Restaurant Tasso in Galaxidi, Greece

It wasn’t busy when we arrived, but we did arrive a tad early for Greek standards and it definitely got busier later. During high-season I would advise arriving early to get a table, or perhaps make a reservation. Otherwise be prepared to wait a little.

I have seen at least two reviews on google mentioning that their meat dishes aren’t the best in town. Now I’m not going to outright say ‘don’t order meat’, but this is a seafood restaurant, located right next to the harbour. What do you expect? Going out of your way to visit a fish taverna in the port and then complaining about their meat dishes, is a lot like walking into a whiskey bar and complaining about their beer selection. We did not order any meat dishes, so I cannot comment on them, but I’m almost certain that they will be just decent at best, no more no less. The seafood, however, is something else!

Fresh ice for the ouzo

First thing we ordered was the horta (‘χόρτα’ literally ‘green stuff’). The patron felt obliged to warn us that this horta was a tad bitter, but I actually prefer it that way. It was still warm when it arrived (which is the way to serve it; in many tavernas it unfortunately arrives cold at your table) and had a light bitter taste to it. Very nice. I would say slightly above average.

Ouzo ‘d’Artemis’ blue — Good ouzo from Athens

We also ordered a little bottle of ouzo, and asked for something not too strong. The waitress suggested this brand of ouzo from Athens; d’Artemis Blue (see photo). The bottle was served together with the original glasses—which isn’t common practice in Greece—and it’s a nice touch that Belgian customers especially will surely appreciate. This ouzo was quite fragrant, full of aromatic volatiles from the aniseed, yet not overly sweet and not too ‘strong’ (which is exactly what we asked for). A good one for sure!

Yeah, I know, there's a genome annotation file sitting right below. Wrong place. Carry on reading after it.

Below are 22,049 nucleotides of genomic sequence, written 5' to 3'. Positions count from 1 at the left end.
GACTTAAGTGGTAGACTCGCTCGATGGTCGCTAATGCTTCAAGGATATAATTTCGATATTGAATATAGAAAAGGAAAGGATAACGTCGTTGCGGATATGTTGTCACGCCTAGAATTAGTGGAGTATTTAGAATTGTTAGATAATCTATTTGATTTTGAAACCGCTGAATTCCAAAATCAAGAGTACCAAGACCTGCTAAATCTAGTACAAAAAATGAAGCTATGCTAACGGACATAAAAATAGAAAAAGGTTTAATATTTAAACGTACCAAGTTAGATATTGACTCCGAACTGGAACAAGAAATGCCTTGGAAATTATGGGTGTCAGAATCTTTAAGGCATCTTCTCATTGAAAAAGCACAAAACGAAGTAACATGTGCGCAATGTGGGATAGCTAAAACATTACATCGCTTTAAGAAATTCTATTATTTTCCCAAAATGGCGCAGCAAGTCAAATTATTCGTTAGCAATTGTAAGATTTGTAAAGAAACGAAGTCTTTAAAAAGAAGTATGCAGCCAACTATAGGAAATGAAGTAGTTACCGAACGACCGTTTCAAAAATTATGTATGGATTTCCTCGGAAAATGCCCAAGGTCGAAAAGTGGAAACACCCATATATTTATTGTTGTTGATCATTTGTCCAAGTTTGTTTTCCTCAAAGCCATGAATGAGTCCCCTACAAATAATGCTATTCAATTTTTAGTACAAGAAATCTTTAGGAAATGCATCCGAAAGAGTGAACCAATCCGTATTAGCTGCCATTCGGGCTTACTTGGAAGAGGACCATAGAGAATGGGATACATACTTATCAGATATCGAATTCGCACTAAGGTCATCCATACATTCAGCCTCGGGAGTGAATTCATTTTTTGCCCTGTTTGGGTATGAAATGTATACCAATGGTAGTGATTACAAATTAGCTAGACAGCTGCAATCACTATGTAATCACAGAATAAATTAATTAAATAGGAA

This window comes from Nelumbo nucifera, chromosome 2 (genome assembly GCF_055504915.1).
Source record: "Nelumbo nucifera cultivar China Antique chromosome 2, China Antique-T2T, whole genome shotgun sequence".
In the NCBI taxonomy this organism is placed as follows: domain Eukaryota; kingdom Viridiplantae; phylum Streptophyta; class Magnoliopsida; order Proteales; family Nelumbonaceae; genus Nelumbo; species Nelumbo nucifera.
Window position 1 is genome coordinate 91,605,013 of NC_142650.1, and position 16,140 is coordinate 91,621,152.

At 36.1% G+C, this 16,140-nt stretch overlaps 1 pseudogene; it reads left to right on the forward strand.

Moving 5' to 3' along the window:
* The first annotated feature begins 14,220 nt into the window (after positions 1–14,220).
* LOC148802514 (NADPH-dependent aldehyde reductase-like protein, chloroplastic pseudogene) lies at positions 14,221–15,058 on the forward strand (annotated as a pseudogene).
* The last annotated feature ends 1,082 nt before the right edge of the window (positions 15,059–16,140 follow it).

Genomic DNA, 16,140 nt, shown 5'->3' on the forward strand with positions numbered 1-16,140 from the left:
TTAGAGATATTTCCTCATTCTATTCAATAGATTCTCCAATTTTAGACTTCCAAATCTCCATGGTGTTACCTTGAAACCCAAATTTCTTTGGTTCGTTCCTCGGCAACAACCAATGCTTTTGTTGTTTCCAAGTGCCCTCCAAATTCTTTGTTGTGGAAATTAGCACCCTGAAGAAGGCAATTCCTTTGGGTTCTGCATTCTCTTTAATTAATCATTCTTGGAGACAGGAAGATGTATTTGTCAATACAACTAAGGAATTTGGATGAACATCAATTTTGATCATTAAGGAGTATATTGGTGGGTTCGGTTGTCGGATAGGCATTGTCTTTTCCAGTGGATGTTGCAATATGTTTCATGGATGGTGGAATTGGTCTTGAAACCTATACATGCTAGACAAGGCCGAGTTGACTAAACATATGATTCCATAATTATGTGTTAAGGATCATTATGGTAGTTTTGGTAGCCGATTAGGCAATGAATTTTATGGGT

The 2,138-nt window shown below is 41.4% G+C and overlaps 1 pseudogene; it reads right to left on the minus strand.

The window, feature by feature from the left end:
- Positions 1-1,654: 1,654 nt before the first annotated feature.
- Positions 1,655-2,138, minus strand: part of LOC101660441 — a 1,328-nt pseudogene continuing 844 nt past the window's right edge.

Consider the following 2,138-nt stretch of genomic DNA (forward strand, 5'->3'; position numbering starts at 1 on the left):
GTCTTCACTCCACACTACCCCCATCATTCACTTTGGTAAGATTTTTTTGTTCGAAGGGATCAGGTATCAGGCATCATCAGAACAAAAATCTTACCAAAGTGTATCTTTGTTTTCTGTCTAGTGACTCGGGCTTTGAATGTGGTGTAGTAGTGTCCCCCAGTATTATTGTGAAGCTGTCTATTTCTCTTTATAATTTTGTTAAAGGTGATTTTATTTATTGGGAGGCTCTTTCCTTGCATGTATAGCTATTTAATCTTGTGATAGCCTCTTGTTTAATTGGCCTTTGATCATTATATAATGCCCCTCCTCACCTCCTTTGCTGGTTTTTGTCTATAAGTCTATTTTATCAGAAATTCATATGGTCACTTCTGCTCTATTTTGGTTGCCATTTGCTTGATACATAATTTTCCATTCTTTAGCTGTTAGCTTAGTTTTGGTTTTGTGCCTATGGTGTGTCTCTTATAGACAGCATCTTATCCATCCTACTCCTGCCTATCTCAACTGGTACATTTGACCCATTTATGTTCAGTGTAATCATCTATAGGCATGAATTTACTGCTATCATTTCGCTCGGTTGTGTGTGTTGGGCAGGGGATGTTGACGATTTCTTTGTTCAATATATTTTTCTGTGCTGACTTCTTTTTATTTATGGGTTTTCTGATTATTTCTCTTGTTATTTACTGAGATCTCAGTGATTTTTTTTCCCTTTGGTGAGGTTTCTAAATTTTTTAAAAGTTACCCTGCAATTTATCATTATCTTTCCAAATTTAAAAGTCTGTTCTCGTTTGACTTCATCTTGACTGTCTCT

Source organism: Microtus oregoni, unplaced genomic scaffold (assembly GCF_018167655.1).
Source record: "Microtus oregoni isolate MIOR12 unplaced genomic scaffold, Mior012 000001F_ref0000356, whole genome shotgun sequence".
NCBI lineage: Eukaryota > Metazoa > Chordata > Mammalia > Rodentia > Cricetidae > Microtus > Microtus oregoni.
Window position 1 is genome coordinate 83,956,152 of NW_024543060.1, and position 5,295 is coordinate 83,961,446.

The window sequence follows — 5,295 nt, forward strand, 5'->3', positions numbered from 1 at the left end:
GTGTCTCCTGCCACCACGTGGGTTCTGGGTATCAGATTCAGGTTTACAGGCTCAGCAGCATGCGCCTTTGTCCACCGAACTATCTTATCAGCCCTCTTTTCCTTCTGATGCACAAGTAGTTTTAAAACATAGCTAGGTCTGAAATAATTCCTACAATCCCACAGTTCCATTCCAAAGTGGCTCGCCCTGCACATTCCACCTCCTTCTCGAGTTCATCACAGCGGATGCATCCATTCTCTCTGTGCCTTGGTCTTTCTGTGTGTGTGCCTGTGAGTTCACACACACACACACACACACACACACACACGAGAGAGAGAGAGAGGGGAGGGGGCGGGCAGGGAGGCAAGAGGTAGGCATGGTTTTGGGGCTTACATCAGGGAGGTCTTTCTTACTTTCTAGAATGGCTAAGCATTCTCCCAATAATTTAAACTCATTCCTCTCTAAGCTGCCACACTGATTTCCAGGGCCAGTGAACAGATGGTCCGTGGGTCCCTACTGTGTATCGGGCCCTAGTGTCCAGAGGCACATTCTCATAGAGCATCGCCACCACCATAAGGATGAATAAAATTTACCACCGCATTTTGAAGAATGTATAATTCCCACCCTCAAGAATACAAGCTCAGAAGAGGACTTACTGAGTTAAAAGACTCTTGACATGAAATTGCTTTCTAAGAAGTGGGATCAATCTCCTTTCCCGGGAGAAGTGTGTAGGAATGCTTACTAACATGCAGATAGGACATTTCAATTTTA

Below is a photographic overview of all the food we ordered; horta, fried squid, fried shrimp, fried fish, and fried octopus.

The fried squid was almost perfect, but we felt it was lacking is a bit of crunch in its crust. The fried shrimp were also very tasty, but didn’t really stand out: no better than you’ll typically find in many other fish tavernas. The fried fish however… WOW, just WOW! This blew our minds! You could literally taste the sea, and these were perfectly fried. Simply one of the best, freshest fish I’ve ever had. The grilled fresh octopus was the second favourite, very nicely grilled; good char, soft tender meat.

En plo‘ ouzo (‘εν πλω’), from Patra.

Half-way through this feast, we ordered a second bottle of ouzo; ‘en plo’ (‘εν πλω’) by the Camari distillery located in Patra. Again a mild variety, but a tad stronger and a bit more neutral than the d’Artemis. And also again, we got two new glasses to match the ouzo brand. This is not common at all, and I think it’s a very nice touch. But when it comes to the flavour, I think I preferred the d’Artemis more; that one is close to the top ten of best ouzakis I’ve had. But this is just my personal taste preference of course. Both ouzos are of excellent quality.

Chocolate tiramisu

We finished the meal with this complementary little sweet: chocolate tiramisu. Not a typical greek desert, but it was still nice and—considering how heavy tiramisu can be—surprisingly light.